Top 10 Foods That Help Regulate Blood Sugar And Prevent Diabetes

Top 10 Foods That Help Regulate Blood Sugar And Prevent Diabetes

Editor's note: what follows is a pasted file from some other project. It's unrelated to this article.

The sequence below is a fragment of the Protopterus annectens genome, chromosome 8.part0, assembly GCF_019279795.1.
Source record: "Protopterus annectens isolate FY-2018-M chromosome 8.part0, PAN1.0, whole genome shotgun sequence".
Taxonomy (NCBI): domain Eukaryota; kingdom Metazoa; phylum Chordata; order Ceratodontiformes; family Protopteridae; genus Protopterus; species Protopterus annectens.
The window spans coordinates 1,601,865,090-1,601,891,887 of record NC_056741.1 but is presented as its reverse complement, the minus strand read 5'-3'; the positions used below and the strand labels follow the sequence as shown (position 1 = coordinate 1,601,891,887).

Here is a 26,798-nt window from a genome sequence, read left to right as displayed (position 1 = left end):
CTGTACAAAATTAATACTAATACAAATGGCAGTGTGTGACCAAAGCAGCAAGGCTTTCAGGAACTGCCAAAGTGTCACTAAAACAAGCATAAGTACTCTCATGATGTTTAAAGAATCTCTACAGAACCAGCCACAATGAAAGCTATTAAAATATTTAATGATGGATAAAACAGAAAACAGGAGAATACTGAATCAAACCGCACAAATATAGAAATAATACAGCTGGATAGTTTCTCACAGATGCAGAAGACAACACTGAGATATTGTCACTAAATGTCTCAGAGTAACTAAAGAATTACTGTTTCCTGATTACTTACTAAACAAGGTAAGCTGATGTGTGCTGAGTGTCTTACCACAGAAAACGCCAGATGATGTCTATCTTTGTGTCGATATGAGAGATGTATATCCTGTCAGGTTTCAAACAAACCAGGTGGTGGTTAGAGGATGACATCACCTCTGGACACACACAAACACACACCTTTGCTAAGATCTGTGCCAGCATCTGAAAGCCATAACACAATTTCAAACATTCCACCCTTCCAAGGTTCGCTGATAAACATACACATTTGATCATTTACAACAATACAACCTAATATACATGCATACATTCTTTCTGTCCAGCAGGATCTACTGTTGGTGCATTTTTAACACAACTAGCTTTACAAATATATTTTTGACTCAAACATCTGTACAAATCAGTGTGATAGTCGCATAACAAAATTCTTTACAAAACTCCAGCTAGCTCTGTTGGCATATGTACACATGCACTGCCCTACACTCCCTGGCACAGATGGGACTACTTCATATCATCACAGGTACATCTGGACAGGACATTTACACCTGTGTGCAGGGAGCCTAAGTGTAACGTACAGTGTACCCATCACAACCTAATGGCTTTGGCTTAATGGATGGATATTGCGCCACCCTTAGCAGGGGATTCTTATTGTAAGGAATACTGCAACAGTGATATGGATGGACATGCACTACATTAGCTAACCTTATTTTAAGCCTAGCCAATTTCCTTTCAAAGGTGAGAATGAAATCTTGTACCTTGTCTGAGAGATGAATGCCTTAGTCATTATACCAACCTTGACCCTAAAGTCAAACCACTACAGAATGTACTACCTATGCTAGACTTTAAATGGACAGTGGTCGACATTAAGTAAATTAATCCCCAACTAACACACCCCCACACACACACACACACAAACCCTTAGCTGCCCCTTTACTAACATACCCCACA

Diabetes is a prevalent ailment to scourge society. It is a metabolic disorder that is caused by the inability of the pancreas to produce the hormone insulin. Insulin is required to metabolize the sugar levels in the blood. When insulin becomes deficient, sugar is retained in the blood, and this deficiency can lead to type 1 and 2 diabetes. A misconception about diabetes is that it is a disease without a cure. Though that may be technically correct, the truth is that diabetes is a disease that is a product of culture rather than biology. All people need to do is regulate what foods they choose to eat. In order to reduce your risk of diabetes, try integrating these foods into your diet. Green leafy vegetables Green leafy vegetables, such as kale, spinach and broccoli, are a great dietary addition for people who are trying to cope with diabetes. These vegetables contain water-soluble vitamins B6 and C, and fat-soluble vitamins A and K. The vitamins are necessary for the proper metabolism of nutrients in the body. In addition, green leafy vegetables are known to have a low content of carbohydrates and cholesterol, both of which can help in the buildup of sugars in the bloodstream. Of all the green leafy vegetables, kale is the best due to its high content of calcium, magnesium, and bile acid sequestrants. These substances can significantly reduce high levels of bad cholesterol. Beans Beans rank high in the hierarchy of foods that can help prevent diabetes. Loaded with fiber, even a small amount of beans can make a person feel full. Reducing the amount of food (including carbohydrates) a person ingests causes the body to metabolize the reserves of blood sugar that are in excess, thereby reducing blood sugar levels. For diabetics who are looking for more protein, beans are a Continue reading >>